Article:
Jeb Stuart wrote his wife, Flora, on September 4, 1862, following the victory at Second Manassas. Several weeks earlier, Col. Thornton Brodhead and his 1st Michigan Cavalry had unceremoniously driven Stuart and his staff from their slumbers, forcing them to beat a hasty and humiliating retreat. Forgotten and left behind in the rush to safety was Stuart’s hat, which was picked up by one of Brodhead’s troopers. The loss of the hat still rankled Stuart, who can therefore be forgiven for boasting to Flora, “We knocked Buford’s Brigade into Bull Run, capturing 220 – killing a Colonel.” The colonel was Thornton Brodhead, and the majority of the prisoners were from his 1st Michigan Cavalry.
Most of the captives were paroled near Gainesville, Virginia, on or about September 2. Lt. Daniel Wells was paroled and put in command of the enlisted men, who were sent trudging north toward Harpers Ferry and then parole camps, to await exchange and eventual return to the army. The other officers were sent to Libby Prison. Among this group of disheartened young men was Maj. William Atwood.
The majority of the captured officers were paroled on September 16, 1862, but not Atwood. My interest in Atwood was peaked after reading the following in the Detroit Free Press. “Major W.S. Atwood was also released, and was on his way with the rest to Aiken’s Landing, some distance from the rebel capital, when he was stopped by the Provost Guard and returned again to captivity. The reason given for this proceeding was that some outrage had been committed on rebel property in the Shenandoah Valley, by Major Atwood’s command.” I first saw this reference about 25 years ago, and over the intervening years I have been able to piece together most of the circumstances behind Atwood’s detention.
The Richmond Daily Dispatch carried the story on September 25. Atwood was reportedly detained by order of Brig. Gen. John Winder, “a charge of grand larceny having been entered against Atwood. It appears that while Atwood’s regiment was prowling in the vicinity of Mount Vernon he and a number of his comrades proceeded to depredate on the premises, by virtue of their belonging to the family of Col. [John] A. Washington, a rebel, and in pursuance of Pope’s proclamation. Atwood selected as his share of the plunder the celebrated picture of George Washington, painted by Stuart, and which for eighty-odd years had been hanging in the venerable mansion undisturbed.” Atwood stood accused of sending the painting home “as a prize, and doubtless felt very few twinges of conscience while performing the act of spoliation and sacrilege…. Maj. Atwood was offered the option of ransoming himself by producing the picture, but giving no satisfactory assurance that it would be done, he was brought back.” The editor closed, stating, “The Yankees profess great veneration for Washington, but we never imagined that it was so intense as to embrace the stealing of his likeness, especially from Mt. Vernon, a place sacred in the eyes of the world.” I was certain the theft had not occurred from Mount Vernon as neither the regiment, nor Atwood, was in the vicinity of the mansion during the spring and summer months of 1862.
The October 7 edition of the Detroit Advertiser & Tribune provided a couple additional, though conflicting, clues to the story, as related by Capt. Thomas Howrigan, 1st Michigan. Howrigan had also been captured at Lewis Ford, but he had been released when Atwood was again detained. Howrigan “assures us that Major Atwood did not take from the residence of the Washington Family, near White Plains, the portrait of Gen. Washington, with which he is charged by the rebels. The devastation of the property of John A. Washington was committed by Gen. Blenker’s Garibaldi Regiment before our cavalry came in that vicinity.” Howrigan assured the editor, “Major Atwood was at no time nearer the house than six miles, the picket force was sent out which occupied this house as a station, when everything being in a state of ruin, an officer in charge of the picket picked up this portrait, which subsequently was found to be an original of much value and presented it to Mrs. Atwood.” This account, as will be revealed, is also inaccurate, though there is a common thread – the theft of a famous portrait of George Washington.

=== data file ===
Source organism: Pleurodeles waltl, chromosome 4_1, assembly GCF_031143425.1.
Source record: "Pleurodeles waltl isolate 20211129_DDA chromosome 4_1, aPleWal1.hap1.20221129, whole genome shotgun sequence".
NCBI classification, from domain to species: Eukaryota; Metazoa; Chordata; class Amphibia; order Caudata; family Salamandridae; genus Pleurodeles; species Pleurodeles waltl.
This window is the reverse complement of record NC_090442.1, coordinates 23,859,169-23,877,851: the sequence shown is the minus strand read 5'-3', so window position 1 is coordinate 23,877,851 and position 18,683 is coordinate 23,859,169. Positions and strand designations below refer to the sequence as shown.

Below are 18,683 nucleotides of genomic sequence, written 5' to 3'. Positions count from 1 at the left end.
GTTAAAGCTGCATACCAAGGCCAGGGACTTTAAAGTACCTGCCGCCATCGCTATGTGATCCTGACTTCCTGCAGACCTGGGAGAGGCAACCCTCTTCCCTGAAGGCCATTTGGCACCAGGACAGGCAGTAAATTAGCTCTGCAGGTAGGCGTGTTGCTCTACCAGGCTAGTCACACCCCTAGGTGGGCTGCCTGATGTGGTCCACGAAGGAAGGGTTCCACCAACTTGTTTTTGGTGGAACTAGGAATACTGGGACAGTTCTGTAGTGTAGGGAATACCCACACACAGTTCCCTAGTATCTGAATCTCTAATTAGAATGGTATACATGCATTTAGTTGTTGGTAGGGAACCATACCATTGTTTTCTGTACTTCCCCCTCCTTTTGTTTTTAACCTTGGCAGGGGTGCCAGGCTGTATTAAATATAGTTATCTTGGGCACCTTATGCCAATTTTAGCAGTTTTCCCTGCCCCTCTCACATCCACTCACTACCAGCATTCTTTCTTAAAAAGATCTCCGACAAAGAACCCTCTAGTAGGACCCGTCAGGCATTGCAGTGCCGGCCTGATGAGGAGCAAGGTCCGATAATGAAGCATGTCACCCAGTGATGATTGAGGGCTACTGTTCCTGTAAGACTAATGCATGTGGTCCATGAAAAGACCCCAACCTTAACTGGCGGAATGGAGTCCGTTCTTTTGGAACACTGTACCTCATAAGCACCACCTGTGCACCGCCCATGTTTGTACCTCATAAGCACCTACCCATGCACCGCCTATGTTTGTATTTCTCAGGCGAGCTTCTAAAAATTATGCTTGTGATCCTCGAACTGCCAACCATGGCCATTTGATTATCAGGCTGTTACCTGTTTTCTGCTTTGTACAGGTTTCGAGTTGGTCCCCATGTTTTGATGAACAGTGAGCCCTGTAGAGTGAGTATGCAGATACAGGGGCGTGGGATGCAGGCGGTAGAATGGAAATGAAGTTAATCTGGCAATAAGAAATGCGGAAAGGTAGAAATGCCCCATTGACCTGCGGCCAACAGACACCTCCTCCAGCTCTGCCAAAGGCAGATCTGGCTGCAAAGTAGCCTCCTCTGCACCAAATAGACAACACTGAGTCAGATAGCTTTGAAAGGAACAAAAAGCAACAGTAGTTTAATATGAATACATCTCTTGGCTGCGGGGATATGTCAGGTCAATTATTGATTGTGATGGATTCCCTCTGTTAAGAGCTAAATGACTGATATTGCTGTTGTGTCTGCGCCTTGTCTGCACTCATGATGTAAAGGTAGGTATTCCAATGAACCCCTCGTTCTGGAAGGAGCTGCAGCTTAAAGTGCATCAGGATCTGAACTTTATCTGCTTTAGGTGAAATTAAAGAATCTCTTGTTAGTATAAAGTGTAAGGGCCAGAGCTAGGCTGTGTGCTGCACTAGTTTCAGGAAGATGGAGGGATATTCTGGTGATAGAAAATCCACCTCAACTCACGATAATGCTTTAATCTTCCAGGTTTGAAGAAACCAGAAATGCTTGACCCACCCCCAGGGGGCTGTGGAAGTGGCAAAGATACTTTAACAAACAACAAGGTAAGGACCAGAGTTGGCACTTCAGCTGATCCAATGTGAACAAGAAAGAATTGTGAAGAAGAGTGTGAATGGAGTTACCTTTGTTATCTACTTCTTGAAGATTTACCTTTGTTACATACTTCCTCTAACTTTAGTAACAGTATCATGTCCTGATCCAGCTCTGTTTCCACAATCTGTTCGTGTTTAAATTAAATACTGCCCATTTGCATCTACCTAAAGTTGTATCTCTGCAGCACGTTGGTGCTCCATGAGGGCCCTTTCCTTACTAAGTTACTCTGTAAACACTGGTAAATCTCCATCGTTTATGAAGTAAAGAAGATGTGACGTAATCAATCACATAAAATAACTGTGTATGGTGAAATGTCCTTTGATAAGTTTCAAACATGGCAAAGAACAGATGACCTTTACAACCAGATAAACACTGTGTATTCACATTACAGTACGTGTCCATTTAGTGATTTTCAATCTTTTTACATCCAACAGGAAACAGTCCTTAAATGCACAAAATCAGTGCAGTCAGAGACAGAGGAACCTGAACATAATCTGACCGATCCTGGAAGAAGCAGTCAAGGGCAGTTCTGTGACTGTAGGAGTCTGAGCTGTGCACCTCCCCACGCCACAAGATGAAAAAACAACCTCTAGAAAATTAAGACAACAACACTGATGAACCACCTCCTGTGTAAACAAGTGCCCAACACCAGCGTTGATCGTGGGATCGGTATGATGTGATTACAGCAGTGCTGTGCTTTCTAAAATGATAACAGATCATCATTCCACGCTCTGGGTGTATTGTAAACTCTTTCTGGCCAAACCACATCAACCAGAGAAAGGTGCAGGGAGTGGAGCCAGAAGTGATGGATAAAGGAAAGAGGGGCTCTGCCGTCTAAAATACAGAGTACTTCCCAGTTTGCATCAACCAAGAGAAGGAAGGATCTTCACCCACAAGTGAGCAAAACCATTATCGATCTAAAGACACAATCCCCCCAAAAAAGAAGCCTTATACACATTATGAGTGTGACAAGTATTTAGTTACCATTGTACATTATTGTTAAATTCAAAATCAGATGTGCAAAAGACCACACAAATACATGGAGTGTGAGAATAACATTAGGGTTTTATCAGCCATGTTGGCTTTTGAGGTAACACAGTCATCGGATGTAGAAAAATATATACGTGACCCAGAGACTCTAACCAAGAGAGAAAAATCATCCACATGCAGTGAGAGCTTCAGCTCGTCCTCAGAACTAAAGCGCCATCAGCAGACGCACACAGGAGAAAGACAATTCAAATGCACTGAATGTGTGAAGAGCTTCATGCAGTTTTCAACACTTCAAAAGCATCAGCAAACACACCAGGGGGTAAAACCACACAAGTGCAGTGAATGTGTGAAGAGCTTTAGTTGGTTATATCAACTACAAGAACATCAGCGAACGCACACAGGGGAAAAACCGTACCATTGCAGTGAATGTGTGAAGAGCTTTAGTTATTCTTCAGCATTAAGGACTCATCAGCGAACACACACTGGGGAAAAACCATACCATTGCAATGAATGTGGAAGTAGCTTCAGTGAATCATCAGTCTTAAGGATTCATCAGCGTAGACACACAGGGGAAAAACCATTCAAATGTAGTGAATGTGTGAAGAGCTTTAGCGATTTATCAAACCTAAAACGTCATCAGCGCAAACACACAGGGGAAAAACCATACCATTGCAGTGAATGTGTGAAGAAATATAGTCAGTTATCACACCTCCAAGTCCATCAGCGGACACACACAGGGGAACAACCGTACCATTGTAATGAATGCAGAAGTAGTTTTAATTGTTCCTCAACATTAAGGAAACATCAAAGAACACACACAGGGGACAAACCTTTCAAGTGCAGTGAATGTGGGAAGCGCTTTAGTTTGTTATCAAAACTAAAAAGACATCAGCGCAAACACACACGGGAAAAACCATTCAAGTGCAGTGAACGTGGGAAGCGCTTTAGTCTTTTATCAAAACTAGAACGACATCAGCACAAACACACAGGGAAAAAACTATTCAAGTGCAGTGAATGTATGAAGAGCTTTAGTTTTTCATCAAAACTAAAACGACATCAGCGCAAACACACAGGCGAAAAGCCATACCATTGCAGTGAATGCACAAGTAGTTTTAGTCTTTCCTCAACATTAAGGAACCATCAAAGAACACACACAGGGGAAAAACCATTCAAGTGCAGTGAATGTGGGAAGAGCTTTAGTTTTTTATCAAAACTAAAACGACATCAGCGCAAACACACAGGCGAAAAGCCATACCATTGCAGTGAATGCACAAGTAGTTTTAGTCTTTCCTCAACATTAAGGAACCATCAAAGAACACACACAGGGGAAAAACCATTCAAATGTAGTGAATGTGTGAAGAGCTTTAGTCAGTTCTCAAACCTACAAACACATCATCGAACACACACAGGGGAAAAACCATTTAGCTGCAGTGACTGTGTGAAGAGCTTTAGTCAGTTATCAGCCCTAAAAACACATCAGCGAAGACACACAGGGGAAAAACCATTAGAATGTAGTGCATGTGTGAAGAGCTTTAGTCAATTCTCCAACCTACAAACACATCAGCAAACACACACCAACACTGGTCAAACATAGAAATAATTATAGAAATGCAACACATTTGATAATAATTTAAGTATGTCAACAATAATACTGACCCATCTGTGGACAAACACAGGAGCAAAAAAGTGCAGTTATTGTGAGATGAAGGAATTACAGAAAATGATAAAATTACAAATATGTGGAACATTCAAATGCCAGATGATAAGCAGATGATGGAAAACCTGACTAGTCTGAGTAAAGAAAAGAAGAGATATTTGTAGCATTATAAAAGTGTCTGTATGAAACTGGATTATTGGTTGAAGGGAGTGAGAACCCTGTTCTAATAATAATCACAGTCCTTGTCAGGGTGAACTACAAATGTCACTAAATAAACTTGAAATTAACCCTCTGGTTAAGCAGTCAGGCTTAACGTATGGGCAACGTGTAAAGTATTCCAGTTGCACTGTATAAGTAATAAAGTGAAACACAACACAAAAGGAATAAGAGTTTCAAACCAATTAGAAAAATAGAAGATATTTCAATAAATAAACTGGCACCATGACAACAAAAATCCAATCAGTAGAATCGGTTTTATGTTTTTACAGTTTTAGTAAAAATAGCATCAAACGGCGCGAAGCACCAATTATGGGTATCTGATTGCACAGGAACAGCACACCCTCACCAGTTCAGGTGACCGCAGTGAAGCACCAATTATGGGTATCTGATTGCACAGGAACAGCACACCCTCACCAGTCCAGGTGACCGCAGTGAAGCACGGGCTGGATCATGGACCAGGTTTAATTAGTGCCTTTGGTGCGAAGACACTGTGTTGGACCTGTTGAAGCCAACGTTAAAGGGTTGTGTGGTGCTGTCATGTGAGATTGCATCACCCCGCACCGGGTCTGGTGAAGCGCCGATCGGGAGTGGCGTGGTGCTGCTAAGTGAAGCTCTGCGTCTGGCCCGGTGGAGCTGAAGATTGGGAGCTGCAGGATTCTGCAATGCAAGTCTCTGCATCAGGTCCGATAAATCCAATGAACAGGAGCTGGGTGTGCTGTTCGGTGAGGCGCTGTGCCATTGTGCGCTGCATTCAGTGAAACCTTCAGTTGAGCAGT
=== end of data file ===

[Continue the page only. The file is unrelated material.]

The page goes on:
William Atwood’s prewar and postwar career remains largely elusive. He was from Ypsilanti, and entered the service as captain of Company E, 1st Michigan Cavalry, on August 15, 1861. Seven days later he received a commission as major. He was 21 years of age. The regiment was organized at Detroit, and the men were mustered on September 4, 1861. At the end of the month the men boarded train cars for the long ride to Washington, D.C. Two months of intense training followed, during which the men received their weapons and horses. In mid-December the regiment headed to Frederick, Maryland, where it was assigned to the command of Maj. Gen. Nathaniel Banks, guarding the Potomac River.
In late-February, Maj. Gen. George McClellan opened his much anticipated spring offensive. He intended to drive the Confederate forces from the heights around Centreville, Virginia and Manassas, but in a preliminary move he ordered Banks to cross the Potomac and clear the Southern troops out of the Shenandoah and Loudoun Valleys. Banks took the bulk of his command into the Shenandoah Valley, but sent Brig. Gen. John Geary and the 28th Pennsylvania Infantry to clear the Loudoun Valley. The 1st Michigan was split between the two commands; Major Atwood, with one battalion, was attached to Geary’s expedition.
Over the next several weeks, Atwood’s troopers led the way for Geary’s infantry as they tramped back and forth across the Loudoun Valley, skirmishing frequently with cavalry led by Col. Tom Munford and Capt. Elijah V. White. On March 27, Geary fought a brief but sharp skirmish through the streets of Middleburg, and Atwood’s Wolverines were in the thick of the affair.
On April 1, Atwood’s Adjutant, Lt. Ralph Phelps was killed by the accidental discharge of his revolver. Several hours later a squad of at least eight men from Phelps’s company went into Salem in search of a coffin for the officer. With tensions running high, the men went into the town unarmed to avoid a confrontation. While they waited for the coffin they were surrounded and captured by a detachment of Munford’s cavalry. A search party was sent into town looking for the men. Learning they had been captured, the Yankees set out in pursuit. As the Wolverines charged the rear of the Southern column, one of the Confederates “threw up his hands in token of surrender.” As a corporal and the local guide approached the soldier, he drew a revolver and fired two shots, killing the corporal and mortally wounding the guide. The Southerner was captured, but his actions allowed his comrades to escape with the prisoners.